Typically, the way this process works is you submit a form online with your address.  A technician or sales agent will use some form of a GIS to look at your roof and do some quick, initial modeling to see how many panels will fit on your roof using some combination of aerial photography and/or LiDAR data.  They run some calcs on their end, see what panels they have available, and give you a price.  I received quotes from three local providers as well as Solar City.  The numbers I got were all over the place, but I decided to go with Hannah Solar out of based out of Atlanta, Georgia.  I felt that project manager was the most knowledgeable and he worked out a great deal for me.  We will be having a 7.8 kW system going on the roof at the end of this month.  The cost ended up at $3.00 per watt with 26 LG Neon2 black solar panels making up the system.  The SolarEdge inverter will be in our laundry room, and the system will be plug and play ready for eventual battery storage like a Tesla Powerwall.  The electrician will also be running a 240v plug to our garage so we can add an EV charger eventually.

The total cost of the system is about $25,000.  We have a federal tax rebate that covers 30% of the entire system cost.  The federal incentive is supposed to remain in place until 2019, but who knows what will happen with the new administration coming into power.  We also have an additional 25% state tax credit, so we only have to pay 45% of the actual amount.  That comes to a little less than $12,000.  One of the great things about doing this in December is that we should have all the tax money back in just a couple months.  We plan on paying this off by allocating the same $250 per month to energy.  Except now instead of all that money going directly to SCE&G, we’ll be paying SCE&G around $70 per month and putting $180 towards paying off our system.  We’re looking at roughly seven years for the solar system to completely pay for itself.

We’ll have a net-meter set up which we’re guessing will offset 60%-70% of our energy use.  The estimate is based only off of our first two months of energy use, so I’m hopeful that everything I’m doing from an energy efficiency standpoint might be able to offset even more than that.  From start to finish the process of putting solar panels on the roof has been about a two-three month process.

So I THINK the last thing left is an EV.  I reserved a Tesla Model 3 the very first night of pre-orders earlier this year.  However, that is still at least a year and a half away.  Since I used to live less than a mile away, I bought an old 1994 F-150 dirt cheap.  I wanted a vehicle that I’d be able to sell for the same price I paid for it when it came time for the Tesla to roll around.  Since I wasn’t driving very much, I didn’t feel guilty about the emissions.  But since we moved, I have a 20-30 minute commute each way.  After this presidential election, I found myself doing quite a bit of self-reflecting.  I am constantly talking about combating climate change and striving for energy efficiency, yet I’m driving an old dirty truck for an hour 5 days a week.  It was time to start researching.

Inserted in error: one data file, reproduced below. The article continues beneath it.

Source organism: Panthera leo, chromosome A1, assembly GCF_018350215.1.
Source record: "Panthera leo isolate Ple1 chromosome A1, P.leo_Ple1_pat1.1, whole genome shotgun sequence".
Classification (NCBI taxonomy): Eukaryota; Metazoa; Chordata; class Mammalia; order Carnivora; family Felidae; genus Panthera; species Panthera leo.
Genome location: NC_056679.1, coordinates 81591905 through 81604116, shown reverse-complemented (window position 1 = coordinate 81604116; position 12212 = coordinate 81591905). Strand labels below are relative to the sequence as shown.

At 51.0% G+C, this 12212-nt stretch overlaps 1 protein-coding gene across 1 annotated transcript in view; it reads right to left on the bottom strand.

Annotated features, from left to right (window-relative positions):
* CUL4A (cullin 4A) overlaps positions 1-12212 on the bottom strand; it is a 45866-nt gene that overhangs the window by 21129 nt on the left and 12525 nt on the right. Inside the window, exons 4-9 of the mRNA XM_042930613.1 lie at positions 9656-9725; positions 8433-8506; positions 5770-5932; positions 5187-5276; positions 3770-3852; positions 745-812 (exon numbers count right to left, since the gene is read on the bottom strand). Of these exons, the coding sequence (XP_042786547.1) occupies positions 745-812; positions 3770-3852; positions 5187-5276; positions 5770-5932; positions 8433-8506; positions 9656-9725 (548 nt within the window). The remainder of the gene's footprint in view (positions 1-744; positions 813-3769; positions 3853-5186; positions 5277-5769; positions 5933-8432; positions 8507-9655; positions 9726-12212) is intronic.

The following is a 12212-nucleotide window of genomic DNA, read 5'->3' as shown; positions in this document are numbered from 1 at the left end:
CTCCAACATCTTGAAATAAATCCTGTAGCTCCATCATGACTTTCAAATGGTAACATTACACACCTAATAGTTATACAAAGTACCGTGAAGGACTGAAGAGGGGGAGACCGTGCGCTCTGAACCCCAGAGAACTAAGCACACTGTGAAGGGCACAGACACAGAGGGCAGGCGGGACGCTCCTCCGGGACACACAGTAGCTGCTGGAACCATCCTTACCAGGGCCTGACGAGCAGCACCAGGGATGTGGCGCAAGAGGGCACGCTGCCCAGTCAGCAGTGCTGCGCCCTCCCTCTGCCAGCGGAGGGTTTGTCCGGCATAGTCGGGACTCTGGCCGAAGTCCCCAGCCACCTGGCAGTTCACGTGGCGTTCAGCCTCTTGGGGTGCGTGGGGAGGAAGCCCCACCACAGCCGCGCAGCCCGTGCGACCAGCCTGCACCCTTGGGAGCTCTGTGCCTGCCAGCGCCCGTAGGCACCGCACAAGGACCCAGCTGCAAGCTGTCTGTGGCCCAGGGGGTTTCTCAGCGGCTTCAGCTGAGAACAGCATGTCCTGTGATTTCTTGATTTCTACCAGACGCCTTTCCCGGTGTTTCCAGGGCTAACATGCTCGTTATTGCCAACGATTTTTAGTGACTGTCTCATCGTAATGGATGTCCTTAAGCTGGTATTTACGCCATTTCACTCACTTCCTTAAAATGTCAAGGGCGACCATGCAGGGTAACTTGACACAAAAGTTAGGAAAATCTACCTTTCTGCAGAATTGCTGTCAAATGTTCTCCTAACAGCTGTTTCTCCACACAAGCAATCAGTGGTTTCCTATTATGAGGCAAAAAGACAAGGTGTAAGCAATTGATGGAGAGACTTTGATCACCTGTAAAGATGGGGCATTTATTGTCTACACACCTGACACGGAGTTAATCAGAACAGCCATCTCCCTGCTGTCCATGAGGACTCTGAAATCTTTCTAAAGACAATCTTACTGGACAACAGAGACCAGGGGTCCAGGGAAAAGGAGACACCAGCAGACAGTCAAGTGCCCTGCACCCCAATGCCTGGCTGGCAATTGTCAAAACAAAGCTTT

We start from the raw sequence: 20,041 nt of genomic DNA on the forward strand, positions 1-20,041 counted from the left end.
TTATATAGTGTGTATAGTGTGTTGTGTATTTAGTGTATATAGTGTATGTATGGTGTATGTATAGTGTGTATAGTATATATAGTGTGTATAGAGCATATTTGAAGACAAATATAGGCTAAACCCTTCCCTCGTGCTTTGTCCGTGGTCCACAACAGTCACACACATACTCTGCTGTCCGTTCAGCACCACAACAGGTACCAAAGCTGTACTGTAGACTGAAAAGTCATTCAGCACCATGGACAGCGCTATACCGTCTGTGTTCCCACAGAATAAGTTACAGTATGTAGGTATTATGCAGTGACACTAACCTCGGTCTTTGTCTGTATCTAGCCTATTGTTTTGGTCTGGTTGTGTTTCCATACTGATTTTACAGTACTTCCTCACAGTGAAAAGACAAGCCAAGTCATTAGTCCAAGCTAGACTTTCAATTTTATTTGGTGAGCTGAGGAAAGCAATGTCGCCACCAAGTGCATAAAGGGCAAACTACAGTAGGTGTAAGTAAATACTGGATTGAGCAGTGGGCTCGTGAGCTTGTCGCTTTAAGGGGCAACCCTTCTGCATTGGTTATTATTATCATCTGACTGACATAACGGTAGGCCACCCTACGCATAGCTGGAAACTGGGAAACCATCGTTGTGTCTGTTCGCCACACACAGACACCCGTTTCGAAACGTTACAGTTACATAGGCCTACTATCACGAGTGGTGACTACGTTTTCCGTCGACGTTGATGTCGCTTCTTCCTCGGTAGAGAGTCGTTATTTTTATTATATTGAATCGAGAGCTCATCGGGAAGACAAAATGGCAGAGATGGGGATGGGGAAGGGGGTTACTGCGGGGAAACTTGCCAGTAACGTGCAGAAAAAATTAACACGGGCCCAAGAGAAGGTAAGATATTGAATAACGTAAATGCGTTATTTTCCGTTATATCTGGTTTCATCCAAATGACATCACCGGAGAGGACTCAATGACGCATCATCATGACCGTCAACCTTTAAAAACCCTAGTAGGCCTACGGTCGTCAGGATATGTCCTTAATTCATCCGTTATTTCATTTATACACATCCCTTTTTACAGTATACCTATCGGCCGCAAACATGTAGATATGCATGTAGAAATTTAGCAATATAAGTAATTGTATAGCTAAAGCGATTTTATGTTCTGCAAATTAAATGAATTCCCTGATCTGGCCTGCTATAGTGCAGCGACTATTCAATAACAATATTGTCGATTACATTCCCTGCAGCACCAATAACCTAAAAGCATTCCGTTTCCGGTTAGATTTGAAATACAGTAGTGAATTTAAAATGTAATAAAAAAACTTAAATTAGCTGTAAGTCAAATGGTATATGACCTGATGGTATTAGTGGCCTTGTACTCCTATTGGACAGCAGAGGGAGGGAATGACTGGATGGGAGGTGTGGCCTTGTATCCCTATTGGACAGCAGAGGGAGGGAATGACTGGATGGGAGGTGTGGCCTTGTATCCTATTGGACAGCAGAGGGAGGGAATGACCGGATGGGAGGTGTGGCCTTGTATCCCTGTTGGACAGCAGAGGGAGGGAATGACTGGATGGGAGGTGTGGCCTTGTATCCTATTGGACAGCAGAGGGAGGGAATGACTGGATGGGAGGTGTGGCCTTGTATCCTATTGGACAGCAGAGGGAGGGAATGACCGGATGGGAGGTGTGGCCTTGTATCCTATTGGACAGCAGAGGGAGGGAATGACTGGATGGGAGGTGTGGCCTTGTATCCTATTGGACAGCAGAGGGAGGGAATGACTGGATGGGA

After looking at all the options, there are a surprising amount of used Nissan Leafs out there that are out there for $6,500-$10,000.  EVs have virtually no maintenance, and electricity is dramatically cheaper than gasoline.  My commute is only ten miles each way, so the 80-ish miles the Leaf gets on a charge is more than enough for a couple of days.  After adding up all my maintenance costs for my old truck (yearly average $2,364) and gasoline (yearly average $1,431) that comes to $3,799 per year and a monthly average of $316 per month.  $316 per month for an old beat up truck!?!  I could have a great car payment with that money!

After doing the math for a Nissan Leaf, it averages about 4.2 cents per mile driven.  My roundtrip commute is 22 miles putting me at $4.62 per week, $18.48 per month, and $240.24 per year.  The Leaf just has a couple of small maintenance items each year under $200 total.  Compare that to $3,799 I’m spending just by driving my truck.  So by driving a Leaf, I will end up saving $3,376 per year!  The car will pay for itself in just two and a half years of driving it, pretty crazy.  I test drove one for the first time this past weekend and McKinley and I were both surprised by how well it drove.  It looks dorky on the outside but is pretty sweet on the interior.  So now I’m patiently on the look for a great deal, but I’m going to work on making this happen!

Truck vs Leaf Spreadsheet

Well, I did enjoy typing all of this out, and I hope someone else will benefit from everything we’ve learned trying to reduce our carbon footprint.  It certainly takes a lot of upfront money (aka finding good 0% APR credit cards with rewards) to be “green” if you are starting from scratch.  I know there are plenty of things I’m missing, what are some things you’ve done to reduce your CO2 emissions in your routine or become more environmentally friendly?

If I can do anything to help you out, I’d love to hear from you!